There were many more things discussed such as my excommunication, my suicidal thoughts and actions, my previous relationships, my feelings about the church, etc. It was a beautiful conversation. At one point my mother said, "I have always known that something was different. I NEVER thought you were gay, but I knew there was something. I just didn't know how to talk to you about it because I didn't know what it was." That was my light bulb moment! My relationship with my mother has always been strained to say the least. In that moment I saw that I had never allowed her to talk to me. I avoided such topics at all costs. Even if she had approached me with the idea that I was in a suspicious relationship I would have ran away! I didn't want to connect with her emotionally. And all these years I've blamed her for not being emotionally available. Maybe it was me all of those years. Maybe it was both of us? My eyes were opened to say the least.

I feel very good about my coming out. I left there with a smile on my face. Two down, hundreds more to go! I feel confident that our relationship will probably even improve. That I did not expect! Maybe coming out actually does become easier.


yeti said...

"Well, I love you unconditionally and that doesn't change. I may not understand the concept of being gay, but that doesn't mean I can't accept you. I'm ignorant about it, but I'm willing to learn."
I like that

Lea said...

Wow...Whew...Wow...all I can say is I am proud of you and wish you the best and just know I am here if you need to talk or a virtual hug!

Jessica said...

This is so great. It makes me cry.

I'm very happy for you.

alex dumas said...

Very positive. This will be a very good thing. :)

Nikki said...

Your step-father is so right! There is a very fine line between being true to yourself and being selfish and good for you for knowing that coming out is the most UNSELFISH thing you can do for your kids. Showing your kids that hiding who you are because of what other's might think would be a very selfish thing to do but leading by example and showing them that no matter who you are, if you follow your heart and do what you know is right, you are doing the right thing is a very positive and valuable lesson for them. You are definitely showing your kids how to be strong and happy. Way to go!!!!!!!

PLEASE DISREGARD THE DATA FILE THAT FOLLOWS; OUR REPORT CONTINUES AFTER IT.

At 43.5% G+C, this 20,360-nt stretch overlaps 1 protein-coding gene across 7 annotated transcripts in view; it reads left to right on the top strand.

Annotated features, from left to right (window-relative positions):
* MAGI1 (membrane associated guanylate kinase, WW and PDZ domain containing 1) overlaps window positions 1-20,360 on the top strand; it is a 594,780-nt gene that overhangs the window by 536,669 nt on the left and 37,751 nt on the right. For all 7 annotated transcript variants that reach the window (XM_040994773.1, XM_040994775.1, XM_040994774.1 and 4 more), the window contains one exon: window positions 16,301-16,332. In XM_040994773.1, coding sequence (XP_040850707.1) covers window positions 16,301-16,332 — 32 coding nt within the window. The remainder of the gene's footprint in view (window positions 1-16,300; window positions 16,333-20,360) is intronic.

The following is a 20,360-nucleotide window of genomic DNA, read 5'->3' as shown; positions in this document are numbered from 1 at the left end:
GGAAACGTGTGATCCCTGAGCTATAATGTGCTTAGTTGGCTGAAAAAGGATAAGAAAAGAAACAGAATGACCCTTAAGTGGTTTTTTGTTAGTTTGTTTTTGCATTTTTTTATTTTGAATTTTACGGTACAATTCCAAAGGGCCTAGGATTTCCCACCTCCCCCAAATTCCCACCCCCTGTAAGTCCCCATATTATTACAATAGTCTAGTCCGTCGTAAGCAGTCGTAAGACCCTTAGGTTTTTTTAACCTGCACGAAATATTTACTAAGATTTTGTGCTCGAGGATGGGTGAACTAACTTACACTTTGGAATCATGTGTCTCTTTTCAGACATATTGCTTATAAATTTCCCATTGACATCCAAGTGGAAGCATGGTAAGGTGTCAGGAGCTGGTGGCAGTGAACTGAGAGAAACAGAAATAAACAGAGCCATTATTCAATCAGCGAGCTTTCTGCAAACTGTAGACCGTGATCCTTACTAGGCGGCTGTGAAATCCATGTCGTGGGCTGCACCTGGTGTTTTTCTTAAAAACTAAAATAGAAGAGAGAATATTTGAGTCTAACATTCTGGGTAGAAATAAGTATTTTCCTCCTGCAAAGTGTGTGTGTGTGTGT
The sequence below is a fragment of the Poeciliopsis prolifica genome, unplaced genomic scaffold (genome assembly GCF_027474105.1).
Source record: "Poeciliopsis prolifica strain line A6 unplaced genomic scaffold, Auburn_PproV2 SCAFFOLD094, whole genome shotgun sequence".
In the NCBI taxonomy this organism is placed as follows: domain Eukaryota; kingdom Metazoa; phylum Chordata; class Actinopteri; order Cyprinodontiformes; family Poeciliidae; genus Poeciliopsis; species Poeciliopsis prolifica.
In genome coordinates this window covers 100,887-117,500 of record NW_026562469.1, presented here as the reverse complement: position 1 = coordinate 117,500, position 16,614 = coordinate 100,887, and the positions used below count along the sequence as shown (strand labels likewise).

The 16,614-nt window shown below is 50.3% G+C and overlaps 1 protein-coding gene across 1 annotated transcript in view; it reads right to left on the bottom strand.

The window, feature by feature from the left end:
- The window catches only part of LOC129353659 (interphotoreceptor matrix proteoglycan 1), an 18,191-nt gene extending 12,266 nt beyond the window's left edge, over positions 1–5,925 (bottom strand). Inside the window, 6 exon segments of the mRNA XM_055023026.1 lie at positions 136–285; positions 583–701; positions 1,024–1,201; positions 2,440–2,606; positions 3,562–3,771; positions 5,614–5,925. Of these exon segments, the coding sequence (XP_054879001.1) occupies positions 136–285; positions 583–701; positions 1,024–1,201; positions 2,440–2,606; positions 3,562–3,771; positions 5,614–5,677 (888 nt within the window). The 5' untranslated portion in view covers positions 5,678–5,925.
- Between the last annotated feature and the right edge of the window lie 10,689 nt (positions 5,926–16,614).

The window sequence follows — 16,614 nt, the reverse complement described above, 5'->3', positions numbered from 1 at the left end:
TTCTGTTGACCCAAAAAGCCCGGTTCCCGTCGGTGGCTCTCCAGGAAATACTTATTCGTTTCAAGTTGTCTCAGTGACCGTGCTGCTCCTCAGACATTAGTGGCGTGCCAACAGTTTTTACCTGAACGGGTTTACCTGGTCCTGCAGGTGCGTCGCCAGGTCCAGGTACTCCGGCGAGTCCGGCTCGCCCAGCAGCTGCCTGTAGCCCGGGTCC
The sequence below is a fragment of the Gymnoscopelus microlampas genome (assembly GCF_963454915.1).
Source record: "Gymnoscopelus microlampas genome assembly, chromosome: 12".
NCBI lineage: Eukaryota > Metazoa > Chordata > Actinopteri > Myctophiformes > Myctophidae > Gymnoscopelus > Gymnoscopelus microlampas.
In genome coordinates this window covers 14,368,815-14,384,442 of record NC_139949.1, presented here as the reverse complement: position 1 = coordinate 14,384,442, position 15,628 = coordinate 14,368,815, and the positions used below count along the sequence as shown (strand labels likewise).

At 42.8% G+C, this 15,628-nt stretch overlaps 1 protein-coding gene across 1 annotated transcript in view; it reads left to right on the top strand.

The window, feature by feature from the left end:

Anonymous said...

I am HUGELY proud of you. I think you should send this to HRC or a coming out website of some kind. You were thoughtful, hopeful, honest, kind. I could just see you growing sentence by sentence; your parents too! I'm also blessed with wonderful religious parents who love me -- and now my wife -- unconditionally, and who actually used their faith to get to that place. From our happy, thriving gay family to your newly emerging one: CONGRATULATIONS!!!! HIP HIP HOORAY!!!!! WELCOME TO THE OTHER SIDE!!!!!

FindingMyWay said...

@Yeti - that was probably the best statement of the afternoon! Felt so good.

@Lea - I would never turn down a virtual hug! Thanks my friend.

@Jess - Thanks! Your support means so much to me.

@Alex - Thank you. I agree that it's a great step toward even more happiness.

@Nik - Like I always tell you, I'm so scared that I'm being selfish at all times. I hope I can continue to do it the right way. Selfishness is so ugly!! Thanks for your constant support.

@BenjiBoi - Thanks for dropping by. Nice to "meet" you. I appreciate your kind words. And thanks for the cheer! :)

Anonymous said...

FMW: "BenjiBoi" is me, JB!! So, I believe I've already had the pleasure of "meeting" you!

FindingMyWay said...

Ahhhh, JB!! Thanks for letting me know! Now I appreciate your comment even more. I'm honored that you read my blog. Keep coming back as often as you'd like!